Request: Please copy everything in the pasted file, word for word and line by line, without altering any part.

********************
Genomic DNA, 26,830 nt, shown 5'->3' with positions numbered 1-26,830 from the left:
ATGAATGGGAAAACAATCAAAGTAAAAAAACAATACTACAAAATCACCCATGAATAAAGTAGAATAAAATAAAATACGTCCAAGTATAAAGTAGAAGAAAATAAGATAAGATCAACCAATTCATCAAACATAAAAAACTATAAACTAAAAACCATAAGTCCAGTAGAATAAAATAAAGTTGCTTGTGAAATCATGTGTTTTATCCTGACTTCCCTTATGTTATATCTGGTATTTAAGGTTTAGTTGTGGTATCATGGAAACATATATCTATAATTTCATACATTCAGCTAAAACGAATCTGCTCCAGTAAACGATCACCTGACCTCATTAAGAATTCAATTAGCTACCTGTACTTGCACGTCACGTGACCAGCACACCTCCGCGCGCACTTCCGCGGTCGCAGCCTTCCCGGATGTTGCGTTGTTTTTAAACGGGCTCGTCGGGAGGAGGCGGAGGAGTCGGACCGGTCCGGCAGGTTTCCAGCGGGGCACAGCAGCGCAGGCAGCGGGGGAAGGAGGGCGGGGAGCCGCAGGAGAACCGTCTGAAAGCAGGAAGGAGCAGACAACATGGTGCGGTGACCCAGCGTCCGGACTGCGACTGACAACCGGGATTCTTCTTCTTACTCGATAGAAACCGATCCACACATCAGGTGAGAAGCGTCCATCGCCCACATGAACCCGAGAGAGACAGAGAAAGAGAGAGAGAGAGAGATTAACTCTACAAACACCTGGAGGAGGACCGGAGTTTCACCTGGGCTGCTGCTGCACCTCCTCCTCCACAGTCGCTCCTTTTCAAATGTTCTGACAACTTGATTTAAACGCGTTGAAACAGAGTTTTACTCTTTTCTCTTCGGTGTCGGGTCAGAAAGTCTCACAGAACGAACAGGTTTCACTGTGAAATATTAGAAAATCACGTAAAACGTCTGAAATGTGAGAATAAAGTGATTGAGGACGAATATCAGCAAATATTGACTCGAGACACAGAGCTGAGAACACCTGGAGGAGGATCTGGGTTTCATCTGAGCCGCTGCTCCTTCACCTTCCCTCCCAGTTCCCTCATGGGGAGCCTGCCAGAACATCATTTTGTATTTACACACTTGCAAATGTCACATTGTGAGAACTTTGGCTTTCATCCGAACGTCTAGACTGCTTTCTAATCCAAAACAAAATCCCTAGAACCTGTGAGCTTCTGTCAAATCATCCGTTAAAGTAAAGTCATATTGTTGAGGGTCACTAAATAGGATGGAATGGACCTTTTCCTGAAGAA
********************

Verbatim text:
Genomic DNA, 26,830 nt, shown 5'->3' with positions numbered 1-26,830 from the left:
ATGAATGGGAAAACAATCAAAGTAAAAAAACAATACTACAAAATCACCCATGAATAAAGTAGAATAAAATAAAATACGTCCAAGTATAAAGTAGAAGAAAATAAGATAAGATCAACCAATTCATCAAACATAAAAAACTATAAACTAAAAACCATAAGTCCAGTAGAATAAAATAAAGTTGCTTGTGAAATCATGTGTTTTATCCTGACTTCCCTTATGTTATATCTGGTATTTAAGGTTTAGTTGTGGTATCATGGAAACATATATCTATAATTTCATACATTCAGCTAAAACGAATCTGCTCCAGTAAACGATCACCTGACCTCATTAAGAATTCAATTAGCTACCTGTACTTGCACGTCACGTGACCAGCACACCTCCGCGCGCACTTCCGCGGTCGCAGCCTTCCCGGATGTTGCGTTGTTTTTAAACGGGCTCGTCGGGAGGAGGCGGAGGAGTCGGACCGGTCCGGCAGGTTTCCAGCGGGGCACAGCAGCGCAGGCAGCGGGGGAAGGAGGGCGGGGAGCCGCAGGAGAACCGTCTGAAAGCAGGAAGGAGCAGACAACATGGTGCGGTGACCCAGCGTCCGGACTGCGACTGACAACCGGGATTCTTCTTCTTACTCGATAGAAACCGATCCACACATCAGGTGAGAAGCGTCCATCGCCCACATGAACCCGAGAGAGACAGAGAAAGAGAGAGAGAGAGAGATTAACTCTACAAACACCTGGAGGAGGACCGGAGTTTCACCTGGGCTGCTGCTGCACCTCCTCCTCCACAGTCGCTCCTTTTCAAATGTTCTGACAACTTGATTTAAACGCGTTGAAACAGAGTTTTACTCTTTTCTCTTCGGTGTCGGGTCAGAAAGTCTCACAGAACGAACAGGTTTCACTGTGAAATATTAGAAAATCACGTAAAACGTCTGAAATGTGAGAATAAAGTGATTGAGGACGAATATCAGCAAATATTGACTCGAGACACAGAGCTGAGAACACCTGGAGGAGGATCTGGGTTTCATCTGAGCCGCTGCTCCTTCACCTTCCCTCCCAGTTCCCTCATGGGGAGCCTGCCAGAACATCATTTTGTATTTACACACTTGCAAATGTCACATTGTGAGAACTTTGGCTTTCATCCGAACGTCTAGACTGCTTTCTAATCCAAAACAAAATCCCTAGAACCTGTGAGCTTCTGTCAAATCATCCGTTAAAGTAAAGTCATATTGTTGAGGGTCACTAAATAGGATGGAATGGACCTTTTCCTGAAGAA